- Global Internet Forum to Counter Terrorism (GIFCT). CTED supports the efforts of this industry-led initiative to develop technological solutions, conduct research, and share knowledge with smaller companies to contribute to the global fight against terrorism. The GIFCT implements many of its activities within the framework of the Tech Against Terrorism initiative. As part of the GIFCT’s efforts to share knowledge and best practices, CTED and Tech against Terrorism have cooperated on a series of activities, such as the development and promotion of the KSP and the organization of joint workshops to enhance public/private partnerships. Committed to preserving and respecting the fundamental human rights that terrorism seeks to undermine, the GIFCT also collaborates with a broad range of NGOs, academic experts, Governments, and human rights experts.
- Global Initiative on Handling Electronic Evidence. Accessing digital data produced by terrorists is necessary to bring terrorists to justice. Mindful of the challenges faced by States in their efforts to obtain electronic evidence from Internet Service Providers (ISPs), CTED is currently engaged in a global initiative, jointly implemented with the United Nations Office on Drugs and Crime (UNODC) and the International Association of Prosecutors (IAP), aimed at strengthening the capacity of central authorities, prosecutors and investigators to preserve and obtain electronic evidence within the framework of cross-border counter-terrorism investigations. A key project output is the Practical Guide for Requesting Electronic Evidence Across Borders, which was developed through a consultation process that involved numerous stakeholders, including private-sector entities.
- Protection of critical infrastructure. Terrorist groups may eventually acquire the capacity to launch terrorist attacks through the Internet, thereby causing damage to critical infrastructure, industrial control system, or Internet of Things (IoT) devices. Security Council resolution 2341 (2017) directs the Counter-Terrorism Committee, with the support of CTED, to examine Member States’ efforts to protect critical infrastructure from terrorist attacks, related to the implementation of 1373 (2001) and with the aim of identifying good practices, gaps and vulnerabilities in this field. CTED, INTERPOL and UNOCT developed, in 2018, The protection of critical infrastructure against terror attacks: Compendium of good practices, which may in due course be complemented by an addendum addressing cyber issues more specifically.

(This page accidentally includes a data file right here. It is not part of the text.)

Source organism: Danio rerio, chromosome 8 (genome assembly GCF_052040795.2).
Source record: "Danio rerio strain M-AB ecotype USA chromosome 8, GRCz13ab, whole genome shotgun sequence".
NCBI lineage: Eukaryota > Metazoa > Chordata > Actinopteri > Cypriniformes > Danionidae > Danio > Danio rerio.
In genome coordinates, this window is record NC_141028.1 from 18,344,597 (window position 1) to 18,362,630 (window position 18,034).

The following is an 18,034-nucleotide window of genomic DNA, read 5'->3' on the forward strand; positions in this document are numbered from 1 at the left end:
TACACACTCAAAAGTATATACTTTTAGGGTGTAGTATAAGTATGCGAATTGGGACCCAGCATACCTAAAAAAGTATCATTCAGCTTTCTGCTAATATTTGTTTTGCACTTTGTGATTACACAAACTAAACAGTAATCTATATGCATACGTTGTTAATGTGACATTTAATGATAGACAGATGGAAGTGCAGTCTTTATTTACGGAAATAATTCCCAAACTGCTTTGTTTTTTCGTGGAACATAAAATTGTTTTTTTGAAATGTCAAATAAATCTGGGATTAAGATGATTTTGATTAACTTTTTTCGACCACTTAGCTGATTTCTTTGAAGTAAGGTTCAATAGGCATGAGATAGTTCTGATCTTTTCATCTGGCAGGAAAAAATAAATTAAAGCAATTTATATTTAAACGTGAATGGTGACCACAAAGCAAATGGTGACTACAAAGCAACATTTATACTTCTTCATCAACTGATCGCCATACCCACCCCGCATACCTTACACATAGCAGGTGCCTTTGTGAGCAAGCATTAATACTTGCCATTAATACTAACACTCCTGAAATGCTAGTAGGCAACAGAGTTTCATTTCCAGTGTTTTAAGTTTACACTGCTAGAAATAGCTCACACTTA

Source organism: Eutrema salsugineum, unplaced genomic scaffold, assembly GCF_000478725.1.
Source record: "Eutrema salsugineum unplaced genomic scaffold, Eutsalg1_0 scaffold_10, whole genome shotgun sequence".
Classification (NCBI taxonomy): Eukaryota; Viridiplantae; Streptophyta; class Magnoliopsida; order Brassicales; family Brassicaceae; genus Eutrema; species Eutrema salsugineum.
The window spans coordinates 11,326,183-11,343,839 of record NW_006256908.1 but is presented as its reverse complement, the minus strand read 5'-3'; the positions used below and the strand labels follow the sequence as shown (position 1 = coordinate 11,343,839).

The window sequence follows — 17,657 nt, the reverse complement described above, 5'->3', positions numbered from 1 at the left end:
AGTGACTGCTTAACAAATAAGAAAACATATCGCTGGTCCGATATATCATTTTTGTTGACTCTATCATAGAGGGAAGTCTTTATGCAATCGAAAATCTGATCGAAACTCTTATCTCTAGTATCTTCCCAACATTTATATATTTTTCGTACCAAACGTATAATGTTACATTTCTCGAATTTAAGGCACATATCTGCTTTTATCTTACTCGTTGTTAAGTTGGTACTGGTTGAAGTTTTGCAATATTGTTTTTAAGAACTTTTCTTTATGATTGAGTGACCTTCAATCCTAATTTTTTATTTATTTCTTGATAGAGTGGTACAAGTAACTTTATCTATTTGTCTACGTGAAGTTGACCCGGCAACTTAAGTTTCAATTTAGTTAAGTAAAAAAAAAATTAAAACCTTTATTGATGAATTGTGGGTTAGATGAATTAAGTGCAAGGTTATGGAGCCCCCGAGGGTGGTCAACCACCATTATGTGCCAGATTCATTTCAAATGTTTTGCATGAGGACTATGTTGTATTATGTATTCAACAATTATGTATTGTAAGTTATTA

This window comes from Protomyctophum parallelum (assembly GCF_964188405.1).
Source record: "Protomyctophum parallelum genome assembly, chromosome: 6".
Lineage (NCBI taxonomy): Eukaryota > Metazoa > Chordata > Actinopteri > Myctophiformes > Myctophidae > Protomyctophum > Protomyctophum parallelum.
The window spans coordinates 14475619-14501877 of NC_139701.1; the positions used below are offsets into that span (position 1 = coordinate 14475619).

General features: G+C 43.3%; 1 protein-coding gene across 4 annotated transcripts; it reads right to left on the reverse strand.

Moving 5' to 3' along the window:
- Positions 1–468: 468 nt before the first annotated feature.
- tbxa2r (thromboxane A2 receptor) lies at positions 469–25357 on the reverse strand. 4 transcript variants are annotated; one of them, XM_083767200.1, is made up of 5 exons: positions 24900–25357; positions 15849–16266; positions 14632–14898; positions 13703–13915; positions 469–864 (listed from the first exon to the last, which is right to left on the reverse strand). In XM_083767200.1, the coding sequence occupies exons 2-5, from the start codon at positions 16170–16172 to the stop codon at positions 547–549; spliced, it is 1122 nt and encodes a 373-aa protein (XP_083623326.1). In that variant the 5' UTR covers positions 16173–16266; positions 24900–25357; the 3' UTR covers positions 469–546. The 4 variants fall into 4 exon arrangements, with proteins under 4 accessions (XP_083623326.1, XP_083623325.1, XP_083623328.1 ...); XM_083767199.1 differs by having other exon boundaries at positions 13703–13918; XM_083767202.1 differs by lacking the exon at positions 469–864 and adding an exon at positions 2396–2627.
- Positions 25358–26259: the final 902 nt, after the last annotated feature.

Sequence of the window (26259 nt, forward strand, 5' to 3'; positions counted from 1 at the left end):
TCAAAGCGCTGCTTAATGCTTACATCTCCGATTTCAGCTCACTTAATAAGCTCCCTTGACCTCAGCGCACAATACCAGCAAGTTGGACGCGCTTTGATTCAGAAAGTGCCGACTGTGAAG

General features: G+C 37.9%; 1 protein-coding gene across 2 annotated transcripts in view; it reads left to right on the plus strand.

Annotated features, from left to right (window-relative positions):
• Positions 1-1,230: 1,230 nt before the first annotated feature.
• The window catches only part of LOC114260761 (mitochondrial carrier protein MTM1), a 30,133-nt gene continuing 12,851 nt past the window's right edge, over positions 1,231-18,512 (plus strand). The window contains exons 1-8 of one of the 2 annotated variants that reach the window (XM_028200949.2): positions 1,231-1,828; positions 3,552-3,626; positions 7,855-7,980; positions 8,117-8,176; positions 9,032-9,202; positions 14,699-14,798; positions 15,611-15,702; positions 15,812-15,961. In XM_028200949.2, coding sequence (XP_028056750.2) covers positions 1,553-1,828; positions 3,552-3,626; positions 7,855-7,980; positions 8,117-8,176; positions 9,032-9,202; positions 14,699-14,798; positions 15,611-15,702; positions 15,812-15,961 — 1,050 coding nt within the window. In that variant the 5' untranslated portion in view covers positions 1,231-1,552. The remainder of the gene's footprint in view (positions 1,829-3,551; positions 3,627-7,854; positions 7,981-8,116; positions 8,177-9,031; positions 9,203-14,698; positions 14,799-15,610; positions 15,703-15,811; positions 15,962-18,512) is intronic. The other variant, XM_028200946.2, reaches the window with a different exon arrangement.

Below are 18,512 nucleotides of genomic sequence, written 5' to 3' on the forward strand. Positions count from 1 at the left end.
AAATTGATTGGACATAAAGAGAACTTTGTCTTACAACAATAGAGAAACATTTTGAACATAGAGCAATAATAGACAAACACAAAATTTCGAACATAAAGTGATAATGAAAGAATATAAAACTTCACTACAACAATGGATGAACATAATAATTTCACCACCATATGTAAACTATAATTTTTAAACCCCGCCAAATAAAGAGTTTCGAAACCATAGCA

- Data protection and privacy. CTED proposed to the Working Group on Criminal Justice and Legal Responses to Counter-Terrorism and Countering the Financing of Terrorism of the Global Counter-Terrorism Coordination Compact that it launch a project on developing recommended legislative provisions and a compendium of existing good practices on data protection rules to facilitate international cooperation in counter-terrorism (hereinafter referred as “UN CT Programme on Data Protection”). The related project is co-led by CTED, UNODC and OCT.
- Online investigations. The need for States to have the capacity to conduct open source and Dark Web investigations is recognized as a counter-terrorism priority by the Security Council and the Committee, and the Committee’s assessments have begun to focus on such matters (e.g., SALW Dark Web trafficking). UNODC, UNOCT and INTERPOL have all launched capacity-building programmes in this area. CTED has participated in several of these projects and has also provided expertise. Currently, CTED is working closely with UNCCT on a project focusing on online investigations in South Asia and South-East Asia, specifically leading the drafting of a report on recent development and trends in use of the Internet for terrorist purposes and social media and Dark Web investigations.
CTED is also actively engaged on the interactions of new technologies with financing of terrorism, border management and law enforcement, artificial intelligence, and new trends such as the rise of Extreme Right-Wing terrorism, the effect of COVID-19, and the use of gaming platforms and gamification of terrorist propaganda.